Growing use of computerized records requires planning and practice, experts say. Here are five ways to proactively prepare for an EHR outage.
Most physicians have plans responding to computer system failures, but many don’t revisit those disaster recovery/business continuity plans with any regularity, health IT experts said.
That’s a mistake.
Certainly, the reliability of computer systems is much higher now than in past decades, but failures still happen – whether they stem from short-term power loss or lost Internet connections or from crippling malware attacks. And with more than 80% of physicians using computerized records, a downed electronic health record (EHR) system for whatever the reason could stop a practice cold in its tracks.
As a result, “it is really incumbent on small physician practices to understand what it takes to keep the business running in case of a disaster,” said Michael McCoy, MD, chief executive officer of consulting firm Physician Technology Services Inc.
Here are five points to survive an EHR outage:
Have and revisit your plans.
Devise a plan and revisit it on a regular schedule to ensure it adequately addresses the latest additions and updates to your EHR application as well as the ancillary computer systems that connect to it, McCoy said, adding that it’s worthwhile to work with a consultant who specializes in disaster recovery and business continuity planning.
Practice those plans.
Diligent doctors might think they’re in good shape simply because they have a disaster recovery plan and are following pre-emptive steps, such as backing up EHR files to tape. But medical offices that suffer a real outage often find they’re not able to cope due to lack of practical experience and/or problems in their plans, McCoy said. Drills will not only give staff that practical experience it will reveal any flaws in the plan, such as corrupted backup files.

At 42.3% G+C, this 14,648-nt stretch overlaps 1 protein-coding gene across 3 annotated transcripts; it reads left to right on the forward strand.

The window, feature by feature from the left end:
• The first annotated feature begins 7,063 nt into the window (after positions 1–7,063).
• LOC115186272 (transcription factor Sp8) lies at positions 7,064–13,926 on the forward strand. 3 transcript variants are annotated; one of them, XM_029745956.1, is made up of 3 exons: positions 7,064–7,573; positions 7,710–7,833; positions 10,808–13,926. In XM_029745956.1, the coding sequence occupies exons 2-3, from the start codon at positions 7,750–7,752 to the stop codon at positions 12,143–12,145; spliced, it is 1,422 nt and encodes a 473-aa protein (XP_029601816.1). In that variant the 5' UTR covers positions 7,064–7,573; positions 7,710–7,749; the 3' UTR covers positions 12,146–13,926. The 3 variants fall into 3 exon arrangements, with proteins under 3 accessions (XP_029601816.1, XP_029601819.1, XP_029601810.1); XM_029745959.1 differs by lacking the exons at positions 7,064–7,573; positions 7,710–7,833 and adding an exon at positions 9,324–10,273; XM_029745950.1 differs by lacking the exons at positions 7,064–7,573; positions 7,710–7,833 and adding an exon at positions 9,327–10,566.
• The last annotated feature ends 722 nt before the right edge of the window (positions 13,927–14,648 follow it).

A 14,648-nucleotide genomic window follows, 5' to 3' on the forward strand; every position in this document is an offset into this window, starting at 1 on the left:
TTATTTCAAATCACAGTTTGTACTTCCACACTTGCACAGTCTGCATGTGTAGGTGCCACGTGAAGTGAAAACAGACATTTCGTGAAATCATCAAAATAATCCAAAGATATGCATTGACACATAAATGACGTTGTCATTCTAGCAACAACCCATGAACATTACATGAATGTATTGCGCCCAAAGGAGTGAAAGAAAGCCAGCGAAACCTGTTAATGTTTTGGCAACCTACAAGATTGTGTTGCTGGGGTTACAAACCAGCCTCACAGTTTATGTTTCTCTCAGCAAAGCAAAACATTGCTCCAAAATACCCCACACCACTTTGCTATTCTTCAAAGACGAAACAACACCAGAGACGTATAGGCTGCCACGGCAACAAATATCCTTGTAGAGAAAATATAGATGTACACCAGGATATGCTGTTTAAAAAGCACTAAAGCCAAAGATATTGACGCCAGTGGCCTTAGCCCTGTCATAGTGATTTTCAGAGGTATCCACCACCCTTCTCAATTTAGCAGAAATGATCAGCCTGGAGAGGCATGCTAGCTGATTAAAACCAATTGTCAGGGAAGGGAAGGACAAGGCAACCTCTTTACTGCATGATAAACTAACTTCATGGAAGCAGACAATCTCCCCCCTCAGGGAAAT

Coordinate with your EHR vendor.
Restoring patient records is only part of what’s needed following an EHR system failure. The other big piece is restoring the actual application with all the updates and patches that have come through since it was first installed, health IT experts said. “You have to have the ability to restore a valid, non-corrupt back up,” McCoy explained.
Don’t assume the cloud is foolproof.
Cloud providers generally offer higher levels of redundancy and cybersecurity than any individual practice can muster, but health IT experts said a cloud-based EHR is still vulnerable to outages. “They still have hardware issues; they have software issues,” McCoy said. Physicians with a cloud-based EHR still need to have disaster recovery and business continuity plans in place, and those plans could possibly include backup of patient records beyond what the cloud vendor provides.
Know how to transition back to the electronic system.
Disaster recovery plans should – but often don’t – include strategies for transitioning back to restored computer systems, said Thomas Payne, MD, FACP, medical director of IT services at University of Washington School of Medicine and board chairman for the American Medical Informatics Association. “Often times when systems are down, physicians use paper and then the question is, how much of that record should be entered back in,” he explained. It’s better to map out in advance what data should go back into the electronic records, who will handle that work and at what cost.